Q&A: Dealing with Noisy Children

Q I live in a 3-floor, 4-room,30-unit condo, mostly 50-plus, with the only family with children (ages two and  three) living on the third floor above me.For the past year there has been an excessive amount of constant running;  playing on tile floors with outside-type toys; screaming and crying from 7 a.m.until 8 p.m.; and playing in the bathroom. The sounds of the children jumping  off the sofa and onto the floor has become almost unbearable.In addition, the mother has very little control over the children and prefers to  keep them in the house than taking them outdoors.  

 I approached the husband one night when the noise had gotten intolerable and he  said he didn't realize that it was that bad.He apologized and said he would see that it didn't happen again.However, the wife simply ignores him and the kids continue on.Bottom line: I complained to the property management company (as well as other  owners) about the noise from the family.The parents were sent a letter asking them to control their children.The noise stopped for three days but has since started again. They were notified  again by property management but ignored the warning.  

 My question now is what is the next step to enjoin these owners to follow the  "noise" rules? Can an attorney help me?  

 —Sounding Board  

A “You have brought up one of the most common difficulties that unit owners face: noisy neighbors who are arguably creating a nuisance,” says attorney Joshua Krut, a partner with the law firm of Weiss Serota Helfman  Pastoriza Cole & Boniske in Fort Lauderdale. “Unfortunately, it is also one of the most difficult issues to address  satisfactorily because what constitutes a nuisance is somewhat subjective and  the available enforcement mechanisms are somewhat expensive to use.  

 “Interestingly, you mentioned that most of the owners within your community are  50 years of age and older. In Florida, the law actually allows you to live in  an “adult only” community, which would likely allow you to avoid this sort of problem. Under Florida law and the rules created by the Secretary of the U.S. Department  of Housing and Urban Development, a condominium association has the right to  seek an exemption under the Fair Housing Act in order to establish itself as a “55 and older community.” For a condominium association to qualify for this designation, the condominium  must be intended and operated for occupancy by persons 55 years of age or older  and meet other requirements. For example, at least 80% of the units must be occupied by at least one person  who is 55 years old or older and this must be mandated in the governing  documents. Further the association may prohibit residents who are 18 years of age or  younger from permanently residing in the community. If you ever consider moving from your current residence, this type of community  might well suit your needs.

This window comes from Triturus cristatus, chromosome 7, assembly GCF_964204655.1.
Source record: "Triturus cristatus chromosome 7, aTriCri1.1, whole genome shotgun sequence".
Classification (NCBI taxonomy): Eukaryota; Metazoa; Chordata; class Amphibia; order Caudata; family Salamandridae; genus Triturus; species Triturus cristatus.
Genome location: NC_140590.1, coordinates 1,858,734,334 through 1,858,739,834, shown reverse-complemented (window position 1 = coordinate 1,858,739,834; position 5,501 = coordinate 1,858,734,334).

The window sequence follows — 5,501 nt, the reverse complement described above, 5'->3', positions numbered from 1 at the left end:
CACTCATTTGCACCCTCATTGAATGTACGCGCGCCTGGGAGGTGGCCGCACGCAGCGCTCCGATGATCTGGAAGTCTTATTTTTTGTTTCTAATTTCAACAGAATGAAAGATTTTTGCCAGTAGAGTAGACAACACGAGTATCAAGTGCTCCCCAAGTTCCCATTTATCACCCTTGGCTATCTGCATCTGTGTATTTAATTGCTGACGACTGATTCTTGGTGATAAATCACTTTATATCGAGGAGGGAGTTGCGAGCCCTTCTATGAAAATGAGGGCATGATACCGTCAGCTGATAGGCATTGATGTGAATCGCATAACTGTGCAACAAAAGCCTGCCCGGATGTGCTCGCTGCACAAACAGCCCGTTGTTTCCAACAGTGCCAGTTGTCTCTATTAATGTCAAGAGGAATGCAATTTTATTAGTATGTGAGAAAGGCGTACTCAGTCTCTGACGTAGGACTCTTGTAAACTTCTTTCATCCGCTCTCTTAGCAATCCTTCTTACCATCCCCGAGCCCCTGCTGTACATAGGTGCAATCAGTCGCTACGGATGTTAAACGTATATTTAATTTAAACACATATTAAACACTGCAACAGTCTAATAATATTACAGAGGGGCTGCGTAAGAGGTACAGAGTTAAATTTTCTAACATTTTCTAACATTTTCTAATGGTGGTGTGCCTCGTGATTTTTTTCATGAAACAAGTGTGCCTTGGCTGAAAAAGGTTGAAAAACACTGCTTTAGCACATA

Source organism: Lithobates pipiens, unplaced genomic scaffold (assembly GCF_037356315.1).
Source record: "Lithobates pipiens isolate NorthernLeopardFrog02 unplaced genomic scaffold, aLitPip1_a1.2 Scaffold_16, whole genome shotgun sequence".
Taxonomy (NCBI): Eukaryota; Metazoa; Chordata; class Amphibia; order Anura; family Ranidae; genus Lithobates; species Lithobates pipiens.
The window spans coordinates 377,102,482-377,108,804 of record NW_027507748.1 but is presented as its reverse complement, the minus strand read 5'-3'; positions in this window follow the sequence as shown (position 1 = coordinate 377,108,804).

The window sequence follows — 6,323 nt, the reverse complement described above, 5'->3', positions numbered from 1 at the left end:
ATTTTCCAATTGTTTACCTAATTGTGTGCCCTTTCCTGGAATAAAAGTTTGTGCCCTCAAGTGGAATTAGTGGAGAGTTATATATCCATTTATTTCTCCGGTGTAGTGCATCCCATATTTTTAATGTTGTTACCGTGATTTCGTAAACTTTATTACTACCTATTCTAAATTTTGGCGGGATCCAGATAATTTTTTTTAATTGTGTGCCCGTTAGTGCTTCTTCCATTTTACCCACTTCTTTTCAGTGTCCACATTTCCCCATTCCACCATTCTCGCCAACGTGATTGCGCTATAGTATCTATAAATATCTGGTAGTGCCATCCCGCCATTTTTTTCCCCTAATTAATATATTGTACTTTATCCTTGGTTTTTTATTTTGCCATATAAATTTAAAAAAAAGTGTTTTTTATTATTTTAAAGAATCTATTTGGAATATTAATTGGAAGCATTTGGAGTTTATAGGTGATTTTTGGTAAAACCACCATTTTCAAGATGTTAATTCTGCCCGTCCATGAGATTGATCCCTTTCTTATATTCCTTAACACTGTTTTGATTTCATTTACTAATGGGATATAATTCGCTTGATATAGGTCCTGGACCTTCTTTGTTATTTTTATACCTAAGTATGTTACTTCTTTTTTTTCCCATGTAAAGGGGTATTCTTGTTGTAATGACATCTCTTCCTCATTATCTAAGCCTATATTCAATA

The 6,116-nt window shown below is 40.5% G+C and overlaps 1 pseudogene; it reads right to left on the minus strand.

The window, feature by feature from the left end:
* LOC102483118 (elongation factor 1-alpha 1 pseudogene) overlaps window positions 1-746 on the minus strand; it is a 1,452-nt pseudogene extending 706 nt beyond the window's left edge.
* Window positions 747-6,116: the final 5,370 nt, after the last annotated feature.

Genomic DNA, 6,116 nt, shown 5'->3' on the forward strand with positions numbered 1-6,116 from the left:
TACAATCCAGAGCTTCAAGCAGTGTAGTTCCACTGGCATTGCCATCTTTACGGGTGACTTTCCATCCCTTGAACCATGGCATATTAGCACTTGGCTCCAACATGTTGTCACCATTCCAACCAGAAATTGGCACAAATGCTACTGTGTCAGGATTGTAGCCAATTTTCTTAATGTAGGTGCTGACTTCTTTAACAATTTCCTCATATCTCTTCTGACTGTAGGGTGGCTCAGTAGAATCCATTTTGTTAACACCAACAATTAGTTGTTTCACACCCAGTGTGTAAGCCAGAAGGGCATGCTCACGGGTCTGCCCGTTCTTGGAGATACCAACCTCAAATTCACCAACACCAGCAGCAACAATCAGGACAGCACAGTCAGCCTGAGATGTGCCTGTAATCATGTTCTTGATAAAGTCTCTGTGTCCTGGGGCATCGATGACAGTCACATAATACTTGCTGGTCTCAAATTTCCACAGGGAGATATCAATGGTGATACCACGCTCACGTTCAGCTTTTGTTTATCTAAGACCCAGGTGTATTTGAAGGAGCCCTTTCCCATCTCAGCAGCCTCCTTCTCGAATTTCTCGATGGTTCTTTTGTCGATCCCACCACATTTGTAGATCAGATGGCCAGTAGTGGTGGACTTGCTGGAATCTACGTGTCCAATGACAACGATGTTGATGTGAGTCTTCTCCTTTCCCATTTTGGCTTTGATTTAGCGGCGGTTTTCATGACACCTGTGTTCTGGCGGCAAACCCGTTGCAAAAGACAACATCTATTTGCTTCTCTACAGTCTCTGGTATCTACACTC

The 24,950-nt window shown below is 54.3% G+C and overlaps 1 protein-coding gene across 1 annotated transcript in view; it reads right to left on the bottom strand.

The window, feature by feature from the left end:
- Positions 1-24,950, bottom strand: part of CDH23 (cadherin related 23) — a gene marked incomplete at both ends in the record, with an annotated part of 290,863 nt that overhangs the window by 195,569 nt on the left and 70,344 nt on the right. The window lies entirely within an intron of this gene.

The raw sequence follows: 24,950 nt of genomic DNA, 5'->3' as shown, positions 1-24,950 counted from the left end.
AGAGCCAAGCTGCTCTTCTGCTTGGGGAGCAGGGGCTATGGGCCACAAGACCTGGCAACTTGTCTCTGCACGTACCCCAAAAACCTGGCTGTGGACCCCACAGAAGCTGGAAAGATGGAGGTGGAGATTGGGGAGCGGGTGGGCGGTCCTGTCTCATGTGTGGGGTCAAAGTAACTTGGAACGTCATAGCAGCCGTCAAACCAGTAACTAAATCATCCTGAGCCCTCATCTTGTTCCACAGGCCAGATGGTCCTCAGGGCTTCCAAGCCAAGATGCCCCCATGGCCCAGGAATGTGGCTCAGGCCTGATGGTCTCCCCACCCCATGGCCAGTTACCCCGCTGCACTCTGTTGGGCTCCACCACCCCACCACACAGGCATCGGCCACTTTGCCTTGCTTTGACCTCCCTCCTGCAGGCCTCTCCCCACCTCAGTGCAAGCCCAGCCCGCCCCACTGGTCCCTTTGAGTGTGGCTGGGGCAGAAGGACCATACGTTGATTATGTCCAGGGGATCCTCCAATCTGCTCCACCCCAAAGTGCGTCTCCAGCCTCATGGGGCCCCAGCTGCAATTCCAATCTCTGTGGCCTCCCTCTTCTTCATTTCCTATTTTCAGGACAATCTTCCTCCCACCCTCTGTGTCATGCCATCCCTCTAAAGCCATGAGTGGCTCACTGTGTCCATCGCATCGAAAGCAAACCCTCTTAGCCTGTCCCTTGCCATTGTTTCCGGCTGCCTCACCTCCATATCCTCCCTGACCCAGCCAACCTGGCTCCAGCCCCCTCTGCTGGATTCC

“Unfortunately, it does not sound like you are living in an adult only community  and the nuisance which you have described is obviously becoming extremely  burdensome for you. You have taken the correct first step of informing the Board of Directors of the  association of the issue and they, in turn, have taken the correct first step  of notifying the unit owners who are creating the nuisance that they must keep  down the racket emanating from their apartment.  

 Unfortunately, it does not appear that they are willing or able to keep it down.  Still, there are a number of steps that can be taken. Assuming your documents  prohibit noise violations and provide for fining, your association can put a  process in place to fine the unit owners who are not abiding by the association’s rules. If fining does not convince the owners to quiet down, the association  has the right to bring an enforcement action against the owners. When such an  action is brought, the arbitrator or judge will hear the evidence and then  decide whether, to a reasonable person, the noise created by these owners and  there children is sufficient to create a nuisance which the court should stop. It is important to realize that the law does not protect the particularly  sensitive person; rather, the arbitrator or judge will decide whether the noise  level is unreasonable and will issue an order enjoining the owners from making  this noise going forward. You should also note that if your association does  not take action to stop this nuisance on your behalf, the Florida courts have  held that you have the right to file a lawsuit on your own to stop the owners  from making this noise. If you or the association are successful in obtaining  an order to enjoin your neighbors and their children from creating a nuisance,  their failure to abide by the order will put them in violation of the order,  subjecting them to further penalties.  

 “Obviously, the best course of action for all involved would be for you to speak  with your neighbors about the problem, preferably with a board member or a  property manager present, so that they can understand the seriousness of the  issue. It sounds as though you have tried to do this, with little luck, unfortunately. I would recommend that you try one more time and if this fails, you will need to  pursue the remedies described above if you want to get a good night’s sleep anytime soon.”  

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